Medical Marijuana for Pain Management

Anecdotal evidence of marijuana’s analgesic properties has been around for thousands of years. As the drug undergoes clinical scrutiny the case is getting stronger that marijuana belongs in the discussion about safe, effective pain medications.

Medical Cannabis Safety

A Canadian research team found in 2015 that marijuana has a reasonably good safety profile compared to the effects of other pain medications. The study—the first and largest study of the long-term safety of medical cannabis for pain management—followed 215 adult patients with chronic pain who used medical pot daily for one year. Minor side effects (such as headache, dizziness, and sleepiness) were observed, but these are a far cry from the potentially fatal side effects of opioids
(Side note: for those worried about marijuana’s psychoactive side effects, researchers are exploring the pain-fighting effects of cannabidiol, or CBD, a cannabis compound that does not get users high. Early results are promising.)

Medical Cannabis Effectiveness

In terms of effectiveness, a large body of research supports the idea that medical marijuana reduces chronic pain. For example, cannabis was shown to improve neuropathic pain in a 2013 FDA-approved study published in The Journal of Pain. The study demonstrated that at low doses, cannabis provided an analgesic effect the study authors deemed “clinically significant.” Importantly, the effect was achieved at low drug doses and produced “minimal and well tolerated” side effects.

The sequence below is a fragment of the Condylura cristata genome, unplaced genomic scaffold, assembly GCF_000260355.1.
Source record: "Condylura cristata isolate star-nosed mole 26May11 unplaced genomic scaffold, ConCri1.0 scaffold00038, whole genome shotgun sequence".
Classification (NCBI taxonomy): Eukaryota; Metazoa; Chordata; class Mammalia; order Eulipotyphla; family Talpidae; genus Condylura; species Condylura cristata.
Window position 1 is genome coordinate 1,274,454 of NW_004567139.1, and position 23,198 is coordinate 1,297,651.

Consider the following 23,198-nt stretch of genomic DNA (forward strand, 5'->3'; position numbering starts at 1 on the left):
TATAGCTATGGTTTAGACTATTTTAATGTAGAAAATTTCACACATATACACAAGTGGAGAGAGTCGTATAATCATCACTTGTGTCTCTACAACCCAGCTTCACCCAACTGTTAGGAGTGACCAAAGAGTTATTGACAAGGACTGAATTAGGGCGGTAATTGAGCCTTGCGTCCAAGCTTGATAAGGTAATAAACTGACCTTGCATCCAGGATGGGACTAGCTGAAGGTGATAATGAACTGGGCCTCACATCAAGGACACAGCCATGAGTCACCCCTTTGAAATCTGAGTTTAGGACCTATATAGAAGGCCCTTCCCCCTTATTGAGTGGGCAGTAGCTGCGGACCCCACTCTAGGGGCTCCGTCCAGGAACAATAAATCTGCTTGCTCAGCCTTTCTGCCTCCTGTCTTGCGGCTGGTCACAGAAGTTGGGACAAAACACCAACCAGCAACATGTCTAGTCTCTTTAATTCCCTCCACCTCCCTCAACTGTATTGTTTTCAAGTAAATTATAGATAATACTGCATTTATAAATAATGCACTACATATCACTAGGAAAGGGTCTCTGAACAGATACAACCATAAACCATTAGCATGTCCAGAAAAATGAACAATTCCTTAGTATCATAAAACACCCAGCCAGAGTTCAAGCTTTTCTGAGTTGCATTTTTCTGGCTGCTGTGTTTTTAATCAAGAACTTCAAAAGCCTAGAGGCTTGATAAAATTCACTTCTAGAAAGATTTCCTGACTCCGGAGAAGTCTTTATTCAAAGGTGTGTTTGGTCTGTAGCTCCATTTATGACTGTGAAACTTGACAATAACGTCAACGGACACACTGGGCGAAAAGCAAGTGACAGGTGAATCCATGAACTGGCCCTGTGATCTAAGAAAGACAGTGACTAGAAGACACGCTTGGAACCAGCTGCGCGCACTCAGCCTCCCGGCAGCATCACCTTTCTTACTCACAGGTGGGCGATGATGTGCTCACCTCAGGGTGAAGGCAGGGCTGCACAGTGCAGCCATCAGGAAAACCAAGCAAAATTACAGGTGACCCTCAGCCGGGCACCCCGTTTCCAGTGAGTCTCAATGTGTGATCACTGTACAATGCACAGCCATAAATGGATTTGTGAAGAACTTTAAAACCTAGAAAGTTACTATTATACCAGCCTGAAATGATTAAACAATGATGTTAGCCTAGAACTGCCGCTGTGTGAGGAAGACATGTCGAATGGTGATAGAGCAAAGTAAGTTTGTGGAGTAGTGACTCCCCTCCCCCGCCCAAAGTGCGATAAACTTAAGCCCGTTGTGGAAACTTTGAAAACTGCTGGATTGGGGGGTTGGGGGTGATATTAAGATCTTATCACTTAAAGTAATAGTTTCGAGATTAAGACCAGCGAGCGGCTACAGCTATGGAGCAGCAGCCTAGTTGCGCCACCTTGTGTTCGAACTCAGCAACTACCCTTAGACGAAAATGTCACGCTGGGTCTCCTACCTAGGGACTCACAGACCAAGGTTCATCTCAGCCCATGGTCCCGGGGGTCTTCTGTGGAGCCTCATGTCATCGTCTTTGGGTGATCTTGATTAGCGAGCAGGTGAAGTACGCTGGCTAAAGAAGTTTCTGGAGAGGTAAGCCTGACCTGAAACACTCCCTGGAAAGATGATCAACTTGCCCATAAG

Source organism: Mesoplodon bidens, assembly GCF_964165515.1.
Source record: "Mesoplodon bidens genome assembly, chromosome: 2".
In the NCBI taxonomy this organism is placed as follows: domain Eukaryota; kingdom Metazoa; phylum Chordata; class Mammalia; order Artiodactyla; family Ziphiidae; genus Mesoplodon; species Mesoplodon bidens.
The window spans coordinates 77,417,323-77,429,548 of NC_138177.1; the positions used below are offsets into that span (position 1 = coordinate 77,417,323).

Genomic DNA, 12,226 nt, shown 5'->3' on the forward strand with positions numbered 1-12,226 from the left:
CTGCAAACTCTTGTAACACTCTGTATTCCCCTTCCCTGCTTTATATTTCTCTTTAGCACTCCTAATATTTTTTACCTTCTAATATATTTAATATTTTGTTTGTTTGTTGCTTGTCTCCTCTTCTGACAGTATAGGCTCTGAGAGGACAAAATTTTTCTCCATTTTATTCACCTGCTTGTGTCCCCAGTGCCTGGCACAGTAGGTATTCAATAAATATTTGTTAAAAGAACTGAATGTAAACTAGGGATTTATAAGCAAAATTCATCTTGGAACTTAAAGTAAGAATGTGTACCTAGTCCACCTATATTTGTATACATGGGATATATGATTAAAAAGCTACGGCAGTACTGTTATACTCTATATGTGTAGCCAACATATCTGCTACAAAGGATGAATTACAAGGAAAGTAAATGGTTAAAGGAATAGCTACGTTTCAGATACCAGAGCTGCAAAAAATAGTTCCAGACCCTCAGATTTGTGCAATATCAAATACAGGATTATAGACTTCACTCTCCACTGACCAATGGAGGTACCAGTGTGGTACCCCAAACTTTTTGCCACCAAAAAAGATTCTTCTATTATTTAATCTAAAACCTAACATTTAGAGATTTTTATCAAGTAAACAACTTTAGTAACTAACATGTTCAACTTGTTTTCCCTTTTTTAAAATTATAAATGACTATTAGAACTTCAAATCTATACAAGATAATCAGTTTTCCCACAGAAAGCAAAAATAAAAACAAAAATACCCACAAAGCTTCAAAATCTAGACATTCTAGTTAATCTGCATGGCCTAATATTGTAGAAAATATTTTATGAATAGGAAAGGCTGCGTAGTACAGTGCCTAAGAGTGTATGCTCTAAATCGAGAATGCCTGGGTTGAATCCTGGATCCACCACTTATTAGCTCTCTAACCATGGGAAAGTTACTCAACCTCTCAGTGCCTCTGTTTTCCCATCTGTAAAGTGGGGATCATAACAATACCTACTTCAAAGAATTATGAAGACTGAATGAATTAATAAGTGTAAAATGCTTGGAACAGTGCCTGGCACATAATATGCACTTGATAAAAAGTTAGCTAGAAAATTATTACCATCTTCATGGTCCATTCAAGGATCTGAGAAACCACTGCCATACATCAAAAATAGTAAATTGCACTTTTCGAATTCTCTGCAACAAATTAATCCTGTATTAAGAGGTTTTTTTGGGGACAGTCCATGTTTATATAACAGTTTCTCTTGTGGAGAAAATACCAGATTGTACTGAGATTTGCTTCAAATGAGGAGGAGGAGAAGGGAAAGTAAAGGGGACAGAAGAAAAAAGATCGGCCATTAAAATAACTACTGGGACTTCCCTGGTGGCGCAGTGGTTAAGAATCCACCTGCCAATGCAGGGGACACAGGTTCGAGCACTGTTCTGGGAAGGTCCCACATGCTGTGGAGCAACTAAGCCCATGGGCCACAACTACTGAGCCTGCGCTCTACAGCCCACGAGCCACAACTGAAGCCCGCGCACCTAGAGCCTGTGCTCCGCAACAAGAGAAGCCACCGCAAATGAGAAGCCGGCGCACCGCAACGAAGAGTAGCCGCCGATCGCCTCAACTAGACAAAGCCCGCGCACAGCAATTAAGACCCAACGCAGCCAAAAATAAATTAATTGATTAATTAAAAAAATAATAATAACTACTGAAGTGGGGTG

A 2014 Israeli clinical trial reported that a single dose of medicinal cannabis produced a 45% reduction in pain intensity and was well tolerated.
Two reviews of these and other studies both concluded that medical marijuana is effective for pain management. One, published in the British Journal of Clinical Pharmacology, concluded “[I]t is reasonable to consider cannabinoids as a treatment option for the management of chronic neuropathic pain with evidence of efficacy in other types of chronic pain such as fibromyalgia and rheumatoid arthritis as well.” Another, published in The Clinical Journal of Pain, concluded, “based on the existing clinical trials database…Incorporating cannabinergic medicine topics into pain medicine education seems warranted and continuing clinical research and empiric treatment trials are appropriate.”